Xfce Setup

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Revision as of 12:32, 13 September 2014 by Fab (talk | contribs) (Video and Input packages: add alix1d)
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Initial setup

Start by booting up Alpine (see these instructions on how to do that)
When Alpine is up and running, do the initial setup.


Install packages

Run the setup-xorg-base script to install the xorg base packages and to replace mdev with udev. We can also install xfce4 and the alpine-desktop selected packages while here.

This might take a few minutes depending on your network speed.


apk add alpine-desktop xfce4

Here's another example including some more icon themes, volume manager for thunar and slim (as a replacement for lxde):


apk add alpine-desktop xfce4 thunar-volman faenza-icon-theme slim

Video and Input packages

You will most likely want to install a package suitable for your video chipset and input devices.

For example, if you have an Sis video chipset install 'xf86-video-sis', for Intel video chipset install 'xf86-video-intel'.

apk add xf86-video-sis

and / or

apk add xf86-input-synaptics

To see available video driver packages run:

apk search xf86-video

To search for xf86-input driver packages run:

apk search xf86-input

Use xf86-video-cirrus for qemu/kvm guests. Use xf86-video-vmware for Virtualbox/VMware guests. Use xf86-video-geode for Alix1D

Configure xorg-server (optional)

On most systems, xorg should be able to autodetect all devices. However you can still configure xorg-server by hand by launching:

Xorg -configure

This will result in `/root/xorg.conf.new`. You can modify this file to fit your needs.
(When finished modifying and testing the above configuration file, move it to `/etc/X11/xorg.conf` for normal usage.)

Keyboard Layout

If you use a layout different than "us", you need to:

apk add setxkbmap setxkbmap <%a language layout from /usr/share/X11/xkb/rules/xorg.lst%>

In order to make it persistent add this section to /etc/X11/xorg.conf:

Section "InputClass" Identifier "Keyboard Default" MatchIsKeyboard "yes" Option "XkbLayout" "<%a language layout from /usr/share/X11/xkb/rules/xorg.lst%>" EndSection

Another way to change the keymap when logging into X is to use ~/.xinitrc. The following example loads a British keymap, simply add this line to the beginning of the file: setxkbmap gb &

Note that you will need the "setxkbmap" package for this to work! In addition you if you need to create the ~/.xinitrc file, add a second line like exec startxfce4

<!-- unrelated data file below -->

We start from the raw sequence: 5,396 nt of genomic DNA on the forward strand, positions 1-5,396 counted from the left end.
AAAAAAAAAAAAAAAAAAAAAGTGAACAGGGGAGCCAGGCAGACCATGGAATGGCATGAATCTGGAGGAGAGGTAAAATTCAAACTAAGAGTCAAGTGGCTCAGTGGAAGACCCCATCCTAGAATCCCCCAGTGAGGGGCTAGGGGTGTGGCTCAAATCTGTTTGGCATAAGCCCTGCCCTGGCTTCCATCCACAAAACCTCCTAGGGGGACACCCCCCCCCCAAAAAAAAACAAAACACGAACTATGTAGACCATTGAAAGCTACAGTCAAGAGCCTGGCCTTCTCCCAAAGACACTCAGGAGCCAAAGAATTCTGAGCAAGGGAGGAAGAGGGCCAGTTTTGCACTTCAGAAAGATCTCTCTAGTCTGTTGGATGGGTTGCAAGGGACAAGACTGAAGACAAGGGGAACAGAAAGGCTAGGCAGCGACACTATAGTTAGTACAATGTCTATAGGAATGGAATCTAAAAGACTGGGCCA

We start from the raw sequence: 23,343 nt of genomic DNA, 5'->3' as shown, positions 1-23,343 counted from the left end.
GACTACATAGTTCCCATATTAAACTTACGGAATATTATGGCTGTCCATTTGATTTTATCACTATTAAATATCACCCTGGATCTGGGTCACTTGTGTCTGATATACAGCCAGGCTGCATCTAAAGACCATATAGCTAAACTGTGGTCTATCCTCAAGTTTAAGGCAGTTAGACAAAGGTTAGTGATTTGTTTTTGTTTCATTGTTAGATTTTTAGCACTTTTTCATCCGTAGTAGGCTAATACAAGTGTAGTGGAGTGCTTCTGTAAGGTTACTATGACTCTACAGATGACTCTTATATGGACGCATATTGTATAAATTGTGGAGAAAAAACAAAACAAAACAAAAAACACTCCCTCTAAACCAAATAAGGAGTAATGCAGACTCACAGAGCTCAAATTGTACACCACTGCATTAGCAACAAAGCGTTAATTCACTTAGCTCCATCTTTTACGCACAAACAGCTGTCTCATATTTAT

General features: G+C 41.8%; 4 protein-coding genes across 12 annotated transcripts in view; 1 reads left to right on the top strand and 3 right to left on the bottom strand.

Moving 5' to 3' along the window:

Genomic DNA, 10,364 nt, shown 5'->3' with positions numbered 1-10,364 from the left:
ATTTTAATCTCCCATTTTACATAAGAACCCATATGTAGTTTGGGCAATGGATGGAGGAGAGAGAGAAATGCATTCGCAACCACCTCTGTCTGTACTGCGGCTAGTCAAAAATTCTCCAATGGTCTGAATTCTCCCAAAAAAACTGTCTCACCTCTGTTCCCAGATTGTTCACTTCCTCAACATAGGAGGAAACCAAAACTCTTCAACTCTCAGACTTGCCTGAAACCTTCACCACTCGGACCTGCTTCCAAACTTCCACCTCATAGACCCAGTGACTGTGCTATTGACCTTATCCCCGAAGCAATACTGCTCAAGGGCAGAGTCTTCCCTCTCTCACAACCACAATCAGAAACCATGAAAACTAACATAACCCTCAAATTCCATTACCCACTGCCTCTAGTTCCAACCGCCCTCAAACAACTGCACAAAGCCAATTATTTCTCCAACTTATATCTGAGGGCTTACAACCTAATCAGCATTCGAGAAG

Create user accounts

Create a normal user account.

adduser -g 'Natanael Copa' ncopa

Optionally, give that user sudo permissions in /etc/sudoers. When doing so, it is important to use the command:


This ensures that only one user is changing the file at any given time. Visudo has two modes: Command mode and Insert mode. To edit the file, use the arrows to navigate to the appropriate line and enter Insert mode by pressing the 'i' key. To save and exit, enter Command mode by pressing the 'Esc' key, then ':w' + 'enter' to save, and finally ':q' + 'enter' to quit.

Start your desktop

Start lxdm and log in with your new user.

rc-service lxdm start

Once you have verified that it actually works you can make lxdm start up at boot:

rc-update add lxdm


If you are unable to login, check /var/log/lxdm.log, there may be output there from X to indicate failed modules, etc.

If your mouse / keyboard is not responding, try to install xf86-input-evdev (that will appeared in lxdm.log if you lack it).

If you Xorg server segfaults in kvm/qemu then add nomodeset as a boot option when booting up.

If you are unable to login, or you see an error "Failed to execute login command", you should check ~/.xinitrc (if you're using .xinitrc) with your preferred text editor (vi, nano, etc) and ensure that it is set to boot into xfce. To do this, the 'exec' line (usually the last line in the file) should read "exec startxfce4". If ~/.xinitrc does not exist, create it and add the exec line. this command will do it:

touch ~/.xinitrc && echo "exec startxfce4" >> ~/.xinitrc


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